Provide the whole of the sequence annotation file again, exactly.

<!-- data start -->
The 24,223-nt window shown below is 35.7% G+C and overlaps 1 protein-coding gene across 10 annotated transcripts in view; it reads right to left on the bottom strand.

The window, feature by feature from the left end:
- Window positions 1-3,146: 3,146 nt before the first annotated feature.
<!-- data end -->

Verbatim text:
The 24,223-nt window shown below is 35.7% G+C and overlaps 1 protein-coding gene across 10 annotated transcripts in view; it reads right to left on the bottom strand.

The window, feature by feature from the left end:
- Window positions 1-3,146: 3,146 nt before the first annotated feature.